When I say “Rural Nevada”, what comes to mind? I’m pretty sure I already know what some of you are thinking.
What if I told you President-elect Joe Biden did well enough in the rurals in order to win statewide? I’m not kidding. Let’s take a (virtual) road trip across our fine Silver State to see for ourselves how this happened.
Yes, we have more receipts. But this time, they’re a little different.
If you remember our “Blueprint for a Blue Wave” series from 2018, you know that I don’t like to hide my methodology from you. To see how I calculated these numbers, check out the official results posted on the Nevada Secretary of State website, the Secretary of State archives of prior election results, and Daily Kos Elections’ incredibly valuable breakdown of presidential election results by congressional district.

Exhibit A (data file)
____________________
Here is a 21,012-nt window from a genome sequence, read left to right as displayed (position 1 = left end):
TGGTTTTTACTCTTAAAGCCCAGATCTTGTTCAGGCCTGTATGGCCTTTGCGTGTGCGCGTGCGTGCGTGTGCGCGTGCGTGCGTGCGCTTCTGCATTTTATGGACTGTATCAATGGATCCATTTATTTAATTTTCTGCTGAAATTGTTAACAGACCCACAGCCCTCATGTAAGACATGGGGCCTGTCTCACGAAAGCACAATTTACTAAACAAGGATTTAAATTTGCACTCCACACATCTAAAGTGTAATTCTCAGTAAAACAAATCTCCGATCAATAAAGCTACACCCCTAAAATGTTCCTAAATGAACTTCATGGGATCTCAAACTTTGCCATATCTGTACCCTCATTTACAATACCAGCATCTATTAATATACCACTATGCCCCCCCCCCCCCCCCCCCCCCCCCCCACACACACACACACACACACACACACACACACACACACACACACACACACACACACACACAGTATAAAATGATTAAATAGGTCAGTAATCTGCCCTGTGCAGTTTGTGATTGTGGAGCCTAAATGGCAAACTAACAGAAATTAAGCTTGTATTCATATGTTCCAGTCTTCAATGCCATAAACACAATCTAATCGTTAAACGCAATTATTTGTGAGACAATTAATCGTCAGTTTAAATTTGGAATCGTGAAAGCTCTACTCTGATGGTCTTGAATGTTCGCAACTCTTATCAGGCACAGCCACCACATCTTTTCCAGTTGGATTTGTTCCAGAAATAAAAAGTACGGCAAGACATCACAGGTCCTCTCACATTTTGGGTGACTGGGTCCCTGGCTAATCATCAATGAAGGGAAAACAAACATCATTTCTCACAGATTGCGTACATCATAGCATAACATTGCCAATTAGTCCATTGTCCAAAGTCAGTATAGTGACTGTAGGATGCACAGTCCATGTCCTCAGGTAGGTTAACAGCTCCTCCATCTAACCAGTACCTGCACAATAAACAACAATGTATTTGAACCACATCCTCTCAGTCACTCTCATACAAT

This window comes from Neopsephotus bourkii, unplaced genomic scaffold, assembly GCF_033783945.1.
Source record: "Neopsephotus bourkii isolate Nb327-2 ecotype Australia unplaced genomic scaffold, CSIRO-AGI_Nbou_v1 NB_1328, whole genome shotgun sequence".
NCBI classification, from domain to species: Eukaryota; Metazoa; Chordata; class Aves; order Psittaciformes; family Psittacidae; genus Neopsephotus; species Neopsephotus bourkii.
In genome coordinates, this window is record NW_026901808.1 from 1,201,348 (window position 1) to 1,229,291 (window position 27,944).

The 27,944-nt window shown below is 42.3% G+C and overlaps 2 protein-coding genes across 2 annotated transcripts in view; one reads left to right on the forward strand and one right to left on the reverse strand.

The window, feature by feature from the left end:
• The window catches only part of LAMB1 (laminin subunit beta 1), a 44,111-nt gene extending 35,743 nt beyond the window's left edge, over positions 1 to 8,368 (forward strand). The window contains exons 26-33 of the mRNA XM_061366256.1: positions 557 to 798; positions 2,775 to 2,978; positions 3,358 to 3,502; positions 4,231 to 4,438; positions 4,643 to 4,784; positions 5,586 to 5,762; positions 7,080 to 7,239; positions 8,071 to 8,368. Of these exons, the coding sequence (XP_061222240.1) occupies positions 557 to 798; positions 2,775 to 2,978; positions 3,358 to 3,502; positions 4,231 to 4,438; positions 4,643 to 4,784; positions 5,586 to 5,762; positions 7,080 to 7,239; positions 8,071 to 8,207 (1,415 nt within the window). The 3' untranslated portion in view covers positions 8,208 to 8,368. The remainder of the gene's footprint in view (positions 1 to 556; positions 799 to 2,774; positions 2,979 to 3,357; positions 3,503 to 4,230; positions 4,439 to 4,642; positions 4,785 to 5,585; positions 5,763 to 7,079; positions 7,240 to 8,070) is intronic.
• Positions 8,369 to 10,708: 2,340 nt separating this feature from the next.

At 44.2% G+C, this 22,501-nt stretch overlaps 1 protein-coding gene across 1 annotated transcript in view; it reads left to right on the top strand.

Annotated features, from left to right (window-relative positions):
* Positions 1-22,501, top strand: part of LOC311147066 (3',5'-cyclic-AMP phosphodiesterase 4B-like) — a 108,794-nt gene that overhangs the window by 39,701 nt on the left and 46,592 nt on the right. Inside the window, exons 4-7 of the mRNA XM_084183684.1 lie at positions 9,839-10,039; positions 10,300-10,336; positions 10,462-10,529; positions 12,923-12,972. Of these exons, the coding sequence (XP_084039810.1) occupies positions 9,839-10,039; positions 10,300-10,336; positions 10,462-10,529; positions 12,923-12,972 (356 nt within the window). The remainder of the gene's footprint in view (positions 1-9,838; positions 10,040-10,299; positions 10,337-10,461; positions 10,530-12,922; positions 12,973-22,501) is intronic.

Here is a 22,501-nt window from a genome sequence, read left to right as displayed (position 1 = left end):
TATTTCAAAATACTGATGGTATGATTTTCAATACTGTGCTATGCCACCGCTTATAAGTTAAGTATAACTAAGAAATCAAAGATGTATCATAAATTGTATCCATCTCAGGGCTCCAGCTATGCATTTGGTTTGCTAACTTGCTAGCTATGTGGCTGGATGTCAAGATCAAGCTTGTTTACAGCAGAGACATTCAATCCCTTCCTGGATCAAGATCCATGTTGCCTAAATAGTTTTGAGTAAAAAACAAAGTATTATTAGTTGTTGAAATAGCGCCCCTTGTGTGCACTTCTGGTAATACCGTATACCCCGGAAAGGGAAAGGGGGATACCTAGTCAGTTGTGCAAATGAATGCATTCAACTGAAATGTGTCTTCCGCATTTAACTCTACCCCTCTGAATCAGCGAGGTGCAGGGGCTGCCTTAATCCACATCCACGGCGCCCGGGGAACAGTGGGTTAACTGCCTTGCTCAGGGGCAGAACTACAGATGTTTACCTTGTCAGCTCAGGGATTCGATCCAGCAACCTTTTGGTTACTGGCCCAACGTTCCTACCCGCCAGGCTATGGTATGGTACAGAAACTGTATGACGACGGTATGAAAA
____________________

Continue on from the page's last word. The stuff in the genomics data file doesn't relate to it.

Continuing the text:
To better keep track of where we’re going, here are the Decision Desk HQ Nevada results page, Our Campaigns’ archive of past Nevada election results, the Nevada Secretary of State’s election results page that includes down-ballot races, and The Economist’s 2020 election national results page that includes some valuable breakdowns of the overall results.
Also keep in mind that “NVLeg” is an abbreviation for the Nevada Legislature. While all Assembly Districts (AD’s) were up this year, Senate Districts (SD’s) are staggered between presidential years and midterm years.